I've been using part of my morning devotional time this month to study the Sermon on the Mount but haven't gotten past the Beatitudes (the very beginning). In the process I'm learning a lot about what it means to be part of the kingdom of God.
One thing that struck me last week came from Luke's series of "woes" that stand in contrast to the beatitude blessings.
- Woe to you who are rich, for you have already received your comfort.
- Woe to you who are well fed now, for you will go hungry.
- Woe to you who laugh now, for you will mourn and weep.
- Woe to you when all men speak well of you, for that is how their fathers treated the false prophets.
Take a look at that list from Luke 6: 24-26. That's pretty much everything we hope to attain in life, you know? Wealth, satisfaction, happiness, and respect! What's wrong with that? We know from the rest of Scripture that our standing before God doesn't have to do with being poor, miserable, and reviled. It has to do with trusting in Christ. So what's the deal with this bizarre condemnation?
My best guess is that it's about putting your hope in riches, material things, short-term happiness, and the praise of men. If that's where your hope and trust are, you will be disappointed-- if not here (and likely it will be here), then for sure at the hour of your death. Jesus's disciples hope in Him and will not be put to shame.
The most shocking of all of these to me was the last. Oh, how I long for all men to speak well of me! Surely it's not wrong to want to be above reproach! Particularly here in Peru, where many people know or guess that I'm a Christian missionary, I spend a lot of time trying to do the right thing to gain the respect of others and represent Jesus well. But Jesus Himself says that if all men speak well of me, I must be doing something wrong. I need a higher goal than gaining the approval of others. I need to put my hope somewhere else.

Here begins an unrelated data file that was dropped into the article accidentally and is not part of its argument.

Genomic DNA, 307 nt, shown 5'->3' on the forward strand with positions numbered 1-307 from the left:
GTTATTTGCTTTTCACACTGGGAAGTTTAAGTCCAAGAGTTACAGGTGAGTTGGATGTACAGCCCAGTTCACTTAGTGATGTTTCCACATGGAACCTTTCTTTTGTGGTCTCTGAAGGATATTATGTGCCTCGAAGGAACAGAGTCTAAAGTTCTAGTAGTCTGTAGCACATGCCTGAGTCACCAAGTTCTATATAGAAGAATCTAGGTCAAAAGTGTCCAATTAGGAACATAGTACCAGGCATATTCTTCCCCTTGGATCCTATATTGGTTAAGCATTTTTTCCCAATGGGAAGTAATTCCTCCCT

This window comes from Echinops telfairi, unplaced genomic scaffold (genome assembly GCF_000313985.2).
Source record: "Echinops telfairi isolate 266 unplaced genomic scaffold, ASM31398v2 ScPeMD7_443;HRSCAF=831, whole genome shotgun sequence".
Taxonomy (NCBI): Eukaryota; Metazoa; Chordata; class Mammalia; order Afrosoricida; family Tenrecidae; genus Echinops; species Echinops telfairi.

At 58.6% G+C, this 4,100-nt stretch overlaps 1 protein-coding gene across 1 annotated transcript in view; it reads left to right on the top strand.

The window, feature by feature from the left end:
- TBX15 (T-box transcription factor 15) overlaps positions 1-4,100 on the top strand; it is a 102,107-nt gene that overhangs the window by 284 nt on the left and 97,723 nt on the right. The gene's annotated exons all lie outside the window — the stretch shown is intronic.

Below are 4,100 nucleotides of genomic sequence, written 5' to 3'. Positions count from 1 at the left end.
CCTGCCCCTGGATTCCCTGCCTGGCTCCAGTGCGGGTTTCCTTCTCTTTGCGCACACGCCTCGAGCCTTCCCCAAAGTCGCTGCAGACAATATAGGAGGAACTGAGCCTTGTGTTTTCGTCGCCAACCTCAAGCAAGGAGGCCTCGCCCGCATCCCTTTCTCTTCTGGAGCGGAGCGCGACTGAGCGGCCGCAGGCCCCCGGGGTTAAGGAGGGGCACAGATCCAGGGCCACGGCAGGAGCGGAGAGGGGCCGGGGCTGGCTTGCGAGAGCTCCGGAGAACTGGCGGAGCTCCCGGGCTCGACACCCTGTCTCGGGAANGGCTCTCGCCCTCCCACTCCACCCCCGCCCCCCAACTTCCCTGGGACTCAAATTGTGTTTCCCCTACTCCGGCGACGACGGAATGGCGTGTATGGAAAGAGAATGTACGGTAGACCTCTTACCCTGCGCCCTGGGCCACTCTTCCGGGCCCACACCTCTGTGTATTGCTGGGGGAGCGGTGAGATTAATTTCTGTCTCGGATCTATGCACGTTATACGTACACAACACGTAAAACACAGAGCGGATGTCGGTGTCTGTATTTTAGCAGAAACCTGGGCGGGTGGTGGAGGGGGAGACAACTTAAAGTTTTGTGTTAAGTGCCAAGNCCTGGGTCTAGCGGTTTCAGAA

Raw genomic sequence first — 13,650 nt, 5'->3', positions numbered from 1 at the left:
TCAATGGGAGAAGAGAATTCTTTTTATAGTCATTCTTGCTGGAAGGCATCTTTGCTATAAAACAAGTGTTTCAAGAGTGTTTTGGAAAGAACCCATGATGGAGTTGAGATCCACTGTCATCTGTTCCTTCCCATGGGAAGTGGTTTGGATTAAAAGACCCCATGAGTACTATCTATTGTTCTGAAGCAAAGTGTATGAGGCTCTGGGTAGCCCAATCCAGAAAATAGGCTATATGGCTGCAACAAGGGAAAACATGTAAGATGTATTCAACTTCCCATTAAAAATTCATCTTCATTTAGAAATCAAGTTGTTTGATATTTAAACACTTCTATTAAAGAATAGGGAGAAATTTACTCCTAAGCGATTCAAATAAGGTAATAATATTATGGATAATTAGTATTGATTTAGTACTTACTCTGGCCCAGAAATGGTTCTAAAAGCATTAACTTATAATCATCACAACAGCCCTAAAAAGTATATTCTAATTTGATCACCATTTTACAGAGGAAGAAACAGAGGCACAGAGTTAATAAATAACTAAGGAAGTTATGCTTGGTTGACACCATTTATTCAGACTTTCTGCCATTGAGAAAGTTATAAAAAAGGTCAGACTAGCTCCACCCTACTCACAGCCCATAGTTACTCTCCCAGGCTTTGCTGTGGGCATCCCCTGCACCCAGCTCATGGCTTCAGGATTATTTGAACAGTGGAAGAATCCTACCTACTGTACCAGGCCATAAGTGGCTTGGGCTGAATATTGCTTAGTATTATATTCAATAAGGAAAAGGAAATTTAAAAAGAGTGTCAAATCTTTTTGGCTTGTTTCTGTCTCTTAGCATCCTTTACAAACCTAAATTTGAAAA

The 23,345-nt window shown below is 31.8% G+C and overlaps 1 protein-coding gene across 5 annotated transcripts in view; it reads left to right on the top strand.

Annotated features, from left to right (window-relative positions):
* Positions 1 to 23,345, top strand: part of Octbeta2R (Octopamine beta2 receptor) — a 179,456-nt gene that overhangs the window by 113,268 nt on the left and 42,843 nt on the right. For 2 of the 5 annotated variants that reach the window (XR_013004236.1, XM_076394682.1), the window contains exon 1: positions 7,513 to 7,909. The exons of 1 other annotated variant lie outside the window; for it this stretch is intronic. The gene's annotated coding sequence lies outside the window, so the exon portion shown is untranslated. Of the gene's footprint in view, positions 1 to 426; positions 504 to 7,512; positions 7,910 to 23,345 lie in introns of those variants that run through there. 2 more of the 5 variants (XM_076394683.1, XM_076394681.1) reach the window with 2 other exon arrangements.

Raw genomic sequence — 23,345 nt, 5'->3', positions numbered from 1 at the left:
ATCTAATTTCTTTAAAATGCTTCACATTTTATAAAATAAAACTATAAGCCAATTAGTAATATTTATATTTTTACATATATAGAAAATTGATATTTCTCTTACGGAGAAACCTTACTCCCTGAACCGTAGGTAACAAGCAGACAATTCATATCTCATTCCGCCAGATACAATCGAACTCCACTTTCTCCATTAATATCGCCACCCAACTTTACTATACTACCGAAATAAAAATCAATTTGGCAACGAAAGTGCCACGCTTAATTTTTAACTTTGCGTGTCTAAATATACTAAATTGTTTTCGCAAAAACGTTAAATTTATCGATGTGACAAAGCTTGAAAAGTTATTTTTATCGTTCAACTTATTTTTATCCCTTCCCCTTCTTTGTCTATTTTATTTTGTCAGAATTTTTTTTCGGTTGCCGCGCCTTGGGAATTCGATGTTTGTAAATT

That's hard for me. I think I spend a lot of time trying to be "normal" and not stick out as a Christian weirdo. I've reasoned that if I stand out as different, it will turn others away from Christianity and reinforce the stereotypes people already have. As I look at the Sermon on the Mount, I wonder if I didn't make that theory up as a justification for my insecurity and fear. After all, Jesus never said I would (or should) look normal and people would always say good things about me.
What He did say is that Christians don't fit in; they stand out. If I'm living the life He calls me to, I will stand out-- sometimes in a way that brings God glory and sometimes in a way that brings me persecution. Maybe the two aren't always mutually exclusive anyway.
Indeed, all who desire to live a godly life in Christ Jesus will be persecuted. 2 Timothy 3:12
You are the light of the world. A city on a hill cannot be hidden. Neither do people light a lamp and put it under a bowl. Instead they put it on its stand, and it gives light to everyone in the house. In the same way, let your light shine before men, that they may see your good deeds and praise your Father in heaven. Matthew 5:14-16